Over the past six months we have posted about twenty articles addressing various components of and issues facing the wireless communications industry. Topics included a short wireless industry history, the technological generations, wireless network building standards, net neutrality, project management software, and a lot about 4G technologies. Each of these topics is an important element of the fast growing and changing wireless industry. Contemplating these issues can generally assist the reader in determining which way the wind is blowing. It is probably safe to say the industry is maturing and always changing to meet the ever-changing demands of end users. This is about as far as we go in the world of predictions.
Now we want to turn our focus to Vertex’s primary interest. This is construction project management. Vertex was founded on the idea that if someone is going to undertake a project to build something, it should be built as planned and with the full intention to meet all of the desired project objectives. Not one work day passes without our consultants being focused on achieving this concept. This is a rather simple concept to write and talk about; but it is a lot harder to achieve than most may think.
The first few articles of this series will address basic project management concepts. This will set the foundation for the rest of the series that will delve into specific issues about project management and its application to building wireless communications infrastructure. Of course, we will be talking about general project management definitions, models, objectives, expertise, knowledge, skills, management attributes, etc. After getting through the basics, we will apply many of these ideas to various projects in the wireless infrastructure industry. Let’s get started.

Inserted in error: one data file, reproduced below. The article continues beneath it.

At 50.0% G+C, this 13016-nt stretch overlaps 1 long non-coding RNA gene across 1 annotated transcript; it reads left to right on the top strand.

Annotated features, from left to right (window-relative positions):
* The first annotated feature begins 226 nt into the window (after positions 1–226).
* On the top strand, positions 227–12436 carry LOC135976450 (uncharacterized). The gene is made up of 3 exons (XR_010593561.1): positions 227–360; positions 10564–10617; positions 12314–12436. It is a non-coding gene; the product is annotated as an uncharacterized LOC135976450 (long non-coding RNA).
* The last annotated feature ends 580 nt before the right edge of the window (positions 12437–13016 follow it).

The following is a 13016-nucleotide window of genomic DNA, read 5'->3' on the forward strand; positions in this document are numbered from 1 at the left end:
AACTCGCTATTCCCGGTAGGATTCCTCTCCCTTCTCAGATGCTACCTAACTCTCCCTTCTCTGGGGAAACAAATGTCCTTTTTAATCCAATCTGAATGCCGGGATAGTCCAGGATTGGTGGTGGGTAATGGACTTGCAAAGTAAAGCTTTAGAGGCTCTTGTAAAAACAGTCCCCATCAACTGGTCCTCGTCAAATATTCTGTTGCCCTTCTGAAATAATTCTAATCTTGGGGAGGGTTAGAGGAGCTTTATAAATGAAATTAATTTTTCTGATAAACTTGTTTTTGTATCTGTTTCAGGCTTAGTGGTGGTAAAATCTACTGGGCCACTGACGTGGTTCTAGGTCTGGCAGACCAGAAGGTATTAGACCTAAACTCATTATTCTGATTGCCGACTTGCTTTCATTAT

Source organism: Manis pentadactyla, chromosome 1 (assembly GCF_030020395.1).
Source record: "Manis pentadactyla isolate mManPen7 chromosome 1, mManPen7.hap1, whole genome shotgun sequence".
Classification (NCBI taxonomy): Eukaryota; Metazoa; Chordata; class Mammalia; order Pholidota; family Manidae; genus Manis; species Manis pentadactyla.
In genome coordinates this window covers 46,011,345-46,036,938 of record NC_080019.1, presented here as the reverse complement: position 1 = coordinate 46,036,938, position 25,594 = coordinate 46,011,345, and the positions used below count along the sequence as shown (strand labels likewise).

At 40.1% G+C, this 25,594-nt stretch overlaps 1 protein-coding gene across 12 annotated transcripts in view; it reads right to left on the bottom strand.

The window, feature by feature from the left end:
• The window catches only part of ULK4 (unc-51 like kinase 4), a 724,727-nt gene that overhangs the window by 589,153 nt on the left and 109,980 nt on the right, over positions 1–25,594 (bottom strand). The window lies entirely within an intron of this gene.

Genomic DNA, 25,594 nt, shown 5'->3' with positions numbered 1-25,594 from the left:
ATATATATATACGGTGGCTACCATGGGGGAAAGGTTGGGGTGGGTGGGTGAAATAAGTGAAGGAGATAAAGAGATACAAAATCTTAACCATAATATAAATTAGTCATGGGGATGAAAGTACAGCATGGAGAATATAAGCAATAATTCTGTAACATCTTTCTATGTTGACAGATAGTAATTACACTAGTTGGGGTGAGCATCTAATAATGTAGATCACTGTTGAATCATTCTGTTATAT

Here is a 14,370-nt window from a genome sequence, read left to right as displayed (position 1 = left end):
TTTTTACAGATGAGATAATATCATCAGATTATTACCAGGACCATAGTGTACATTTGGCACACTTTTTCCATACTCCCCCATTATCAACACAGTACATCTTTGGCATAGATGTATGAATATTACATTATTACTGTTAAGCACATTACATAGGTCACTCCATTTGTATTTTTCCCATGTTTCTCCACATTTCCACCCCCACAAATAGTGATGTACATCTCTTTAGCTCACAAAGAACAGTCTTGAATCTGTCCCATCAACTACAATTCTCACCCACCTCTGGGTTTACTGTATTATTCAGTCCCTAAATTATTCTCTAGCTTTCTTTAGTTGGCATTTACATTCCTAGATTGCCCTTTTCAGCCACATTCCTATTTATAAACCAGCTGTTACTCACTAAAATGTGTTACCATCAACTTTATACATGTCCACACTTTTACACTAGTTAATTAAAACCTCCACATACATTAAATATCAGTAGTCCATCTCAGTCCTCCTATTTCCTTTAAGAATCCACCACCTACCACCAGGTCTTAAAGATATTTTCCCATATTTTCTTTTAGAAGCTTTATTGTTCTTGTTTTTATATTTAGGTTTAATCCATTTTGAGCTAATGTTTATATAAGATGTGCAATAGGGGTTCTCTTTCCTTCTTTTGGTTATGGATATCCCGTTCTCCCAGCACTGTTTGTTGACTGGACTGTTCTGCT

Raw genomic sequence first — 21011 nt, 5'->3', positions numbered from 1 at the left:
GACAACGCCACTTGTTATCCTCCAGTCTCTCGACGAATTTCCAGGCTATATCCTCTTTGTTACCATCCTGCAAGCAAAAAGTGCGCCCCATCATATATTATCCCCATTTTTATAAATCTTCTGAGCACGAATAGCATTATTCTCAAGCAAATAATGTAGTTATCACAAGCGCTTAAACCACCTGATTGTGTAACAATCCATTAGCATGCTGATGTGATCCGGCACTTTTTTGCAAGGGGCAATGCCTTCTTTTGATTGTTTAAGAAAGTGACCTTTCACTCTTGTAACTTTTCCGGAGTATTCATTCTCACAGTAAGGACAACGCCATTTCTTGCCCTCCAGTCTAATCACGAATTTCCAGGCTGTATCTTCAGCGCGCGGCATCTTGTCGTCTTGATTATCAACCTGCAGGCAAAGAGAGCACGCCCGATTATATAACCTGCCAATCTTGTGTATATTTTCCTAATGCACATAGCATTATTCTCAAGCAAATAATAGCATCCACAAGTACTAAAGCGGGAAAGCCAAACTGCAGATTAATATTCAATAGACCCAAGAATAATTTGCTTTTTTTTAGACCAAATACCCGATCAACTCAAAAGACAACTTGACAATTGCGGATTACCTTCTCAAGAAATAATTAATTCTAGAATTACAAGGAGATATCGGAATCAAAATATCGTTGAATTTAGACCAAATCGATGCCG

What is a Project?
A project is simply a temporary undertaking designed to achieve a particular outcome. The outcome can be a new product, a service, or some other planned result. In a business enterprise, it should be something that meets a business need. All projects share some common characteristics. They create something new, have limited resources (typically money and human resources), and have a defined start time and finish deadline. The endeavor is probably not a project if it does not have all of these characteristics. Each project should also have a plan that addresses the fundamental “do it” questions: What to do? How to do it? Why do it? When to do it? Where to do it? Who is going to do it? Remember, a project without a plan is really a plan for failure.
A group of related projects is typically called a program. The principal characteristic of a program is that there are multiple interdependencies between individual projects. These interdependencies share or contend for one or more of the project constraints listed above, or the projects are related to one or more business interests of the company. For example, Vertex has several cell site construction programs in process where each individual site has separate funding, but the manager of the program may utilize the same construction companies to perform certain activities on all of the sites. In addition, these programs support one central business objective of expanding capacity.
We will conclude this article with the Project Management Institute’s definition of project management. “Project management is the application of knowledge, skills, tools, and techniques to project activities to meet the project requirements.” By the way, the PMI has written the definitive book on project management called the PIMBOK. Any prospective and/or aspiring project manager should be or should become familiar with the information in this book.
Our next article will address the basic goals of every project and briefly identify some of the reasons projects succeed.